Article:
Simmel constructed a gallery of social types to complement hisinventory of social forms. Along with "the stranger," he describes ingreat phenomenological detail such diverse types as "the mediator," "thepoor," "the adventurer," "the man in the middle," and "the renegade." Simmel conceives of each particular social type as being cast by thespecifiable reactions and expectations of others. The type becomeswhat he is through his relations with others who assign him a particularposition and expect him to behave in specific ways. His characteristicsare seen as attributes of the social structure.
For example, "thestranger," in Simmel's terminology, is not just a wanderer "who comestoday and goes tomorrow," having no specific structural position. Onthe contrary, he is a "person who comes today and stays tomorrow. . . .He is fixed within a particular spatial group . . . but his position . .. is determined . . . by the fact that he does no belong to it from thebeginning," and that he may leave again. The stranger is "an element ofthe group itself" while not being fully part of it. He therefore isassigned a role that no other members of the group can play. By virtueof his partial involvement in group affairs he can attain an objectivitythat other members cannot reach. "He is not radically committed to theunique ingredients and peculiar tendencies of the group, andtherefore approaches them with the specific attitude of 'objectivity.' " Moreover, being distant and near at the same time, the stranger willoften be called on as a confidant. Confidences that must me withheldfrom more closely related persons can be given to him just because withhim they are not likely to have consequences. In similar ways, thestranger may be a better judge between conflicting parties than fullmembers of the group since he is not tied to either of the contenders. Not being "bound by commitments which could prejudice his perception,understanding, and evaluation of the given," he is the idealintermediary in the traffic of goods as well as in the traffic ofemotions.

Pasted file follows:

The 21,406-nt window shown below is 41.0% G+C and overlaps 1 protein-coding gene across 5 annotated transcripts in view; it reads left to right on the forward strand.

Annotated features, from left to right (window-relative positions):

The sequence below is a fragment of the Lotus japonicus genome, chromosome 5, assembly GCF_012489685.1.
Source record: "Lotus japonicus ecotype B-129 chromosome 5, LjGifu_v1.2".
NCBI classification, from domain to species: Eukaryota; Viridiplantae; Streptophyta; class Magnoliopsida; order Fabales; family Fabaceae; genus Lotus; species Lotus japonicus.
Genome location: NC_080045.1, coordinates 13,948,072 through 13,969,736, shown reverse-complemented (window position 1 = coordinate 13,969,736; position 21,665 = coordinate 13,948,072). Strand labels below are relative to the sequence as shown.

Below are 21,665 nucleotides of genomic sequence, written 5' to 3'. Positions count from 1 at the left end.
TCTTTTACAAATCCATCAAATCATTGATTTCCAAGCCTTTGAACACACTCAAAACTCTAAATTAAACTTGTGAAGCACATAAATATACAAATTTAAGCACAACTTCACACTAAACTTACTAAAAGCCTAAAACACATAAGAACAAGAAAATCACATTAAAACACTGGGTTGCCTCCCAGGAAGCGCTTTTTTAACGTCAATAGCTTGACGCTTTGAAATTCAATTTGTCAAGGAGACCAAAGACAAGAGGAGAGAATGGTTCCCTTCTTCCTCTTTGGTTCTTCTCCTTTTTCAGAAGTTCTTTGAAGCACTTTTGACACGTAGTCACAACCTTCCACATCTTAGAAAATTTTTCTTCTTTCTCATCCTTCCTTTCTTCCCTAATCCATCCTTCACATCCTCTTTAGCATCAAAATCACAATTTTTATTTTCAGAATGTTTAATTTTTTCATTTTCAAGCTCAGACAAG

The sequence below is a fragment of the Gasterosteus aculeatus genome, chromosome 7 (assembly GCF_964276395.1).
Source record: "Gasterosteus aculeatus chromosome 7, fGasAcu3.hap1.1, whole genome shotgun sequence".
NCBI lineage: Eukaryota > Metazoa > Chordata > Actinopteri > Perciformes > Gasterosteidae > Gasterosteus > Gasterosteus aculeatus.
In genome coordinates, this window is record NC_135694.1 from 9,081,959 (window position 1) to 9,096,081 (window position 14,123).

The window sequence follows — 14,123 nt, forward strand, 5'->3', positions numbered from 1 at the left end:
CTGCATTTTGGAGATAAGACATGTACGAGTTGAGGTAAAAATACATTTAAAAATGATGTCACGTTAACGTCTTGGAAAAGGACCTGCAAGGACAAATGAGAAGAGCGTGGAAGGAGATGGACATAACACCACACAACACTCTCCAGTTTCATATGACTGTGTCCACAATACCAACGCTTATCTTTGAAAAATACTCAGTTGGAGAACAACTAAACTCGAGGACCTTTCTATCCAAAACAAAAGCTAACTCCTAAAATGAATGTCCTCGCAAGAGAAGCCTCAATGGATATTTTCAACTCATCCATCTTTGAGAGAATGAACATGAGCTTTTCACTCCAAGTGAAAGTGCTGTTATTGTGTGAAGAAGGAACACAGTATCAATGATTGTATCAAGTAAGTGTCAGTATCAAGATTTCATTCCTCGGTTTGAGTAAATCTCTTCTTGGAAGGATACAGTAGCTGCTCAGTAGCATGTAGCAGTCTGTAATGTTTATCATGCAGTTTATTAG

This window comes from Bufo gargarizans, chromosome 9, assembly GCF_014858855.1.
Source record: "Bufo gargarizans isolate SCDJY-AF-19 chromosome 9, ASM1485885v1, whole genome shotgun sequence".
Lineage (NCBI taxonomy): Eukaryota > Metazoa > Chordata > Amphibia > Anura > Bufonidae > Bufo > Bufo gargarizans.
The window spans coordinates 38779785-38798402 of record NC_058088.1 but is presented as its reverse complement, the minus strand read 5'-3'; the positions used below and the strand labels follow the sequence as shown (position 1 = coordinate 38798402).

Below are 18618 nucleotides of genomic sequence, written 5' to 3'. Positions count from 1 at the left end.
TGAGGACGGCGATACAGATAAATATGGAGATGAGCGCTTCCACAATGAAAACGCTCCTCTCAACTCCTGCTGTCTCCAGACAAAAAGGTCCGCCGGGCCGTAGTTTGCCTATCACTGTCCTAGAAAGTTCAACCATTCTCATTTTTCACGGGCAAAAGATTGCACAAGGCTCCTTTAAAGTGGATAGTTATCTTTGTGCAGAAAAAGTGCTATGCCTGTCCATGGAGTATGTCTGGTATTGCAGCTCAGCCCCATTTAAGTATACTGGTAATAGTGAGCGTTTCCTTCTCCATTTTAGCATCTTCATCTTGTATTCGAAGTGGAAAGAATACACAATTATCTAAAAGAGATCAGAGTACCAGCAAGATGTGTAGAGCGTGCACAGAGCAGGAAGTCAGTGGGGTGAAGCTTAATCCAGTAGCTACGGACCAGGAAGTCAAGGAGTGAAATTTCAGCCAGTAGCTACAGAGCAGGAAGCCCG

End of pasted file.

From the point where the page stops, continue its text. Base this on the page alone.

Similarly, the poor as a social type emerge only whensociety recognizes poverty as a special status and assigns specificpersons requiring assistance to that category. In Simmel's view,
the fact that someone is poor does not mean that he belongs to thespecific social category of the 'poor' . . . . It is only from themoment that [the poor] are assisted . . . that they become part of agroup characterized by poverty. This group does not remain united byinteraction among its members, but by the collective attitude whichsociety as a whole adopts toward it. . . . Poverty cannot be defined initself as a quantitative state, but only in terms of the social reactionresulting from a specific situation. . . . Poverty is a uniquesociological phenomenon: a number of individuals who, out of a purelyindividual fate, occupy a specific organic position within the whole;but this position is not determined by this fate and condition, butrather by the fact that others . . . attempt to correct this condition.
Once the poor accept assistance, they are removed from thepreconditions of their previous status, they are declassified, and theirprivate trouble now becomes a public issue. The poor come to be viewednot by what they do--the criteria ordinarily used in socialcategorization--but by virtue of what is done to them. Society createsthe social type of the poor and assigns them a peculiar status that ismarked only by negative attributes, by what the status-holders do nothave.
The stranger and the poor, as well as Simmel's other types,are assigned their position by virtue of specific interactive relations. They are societal creations and must act out their assigned roles. They resemble the character in one of Randall Jarrell's academic novelswho "had never been what intellectuals consider an intellectual butother people had thought him one, and he had had to suffer theconsequences of their mistake."
From Coser, 1977:182-183.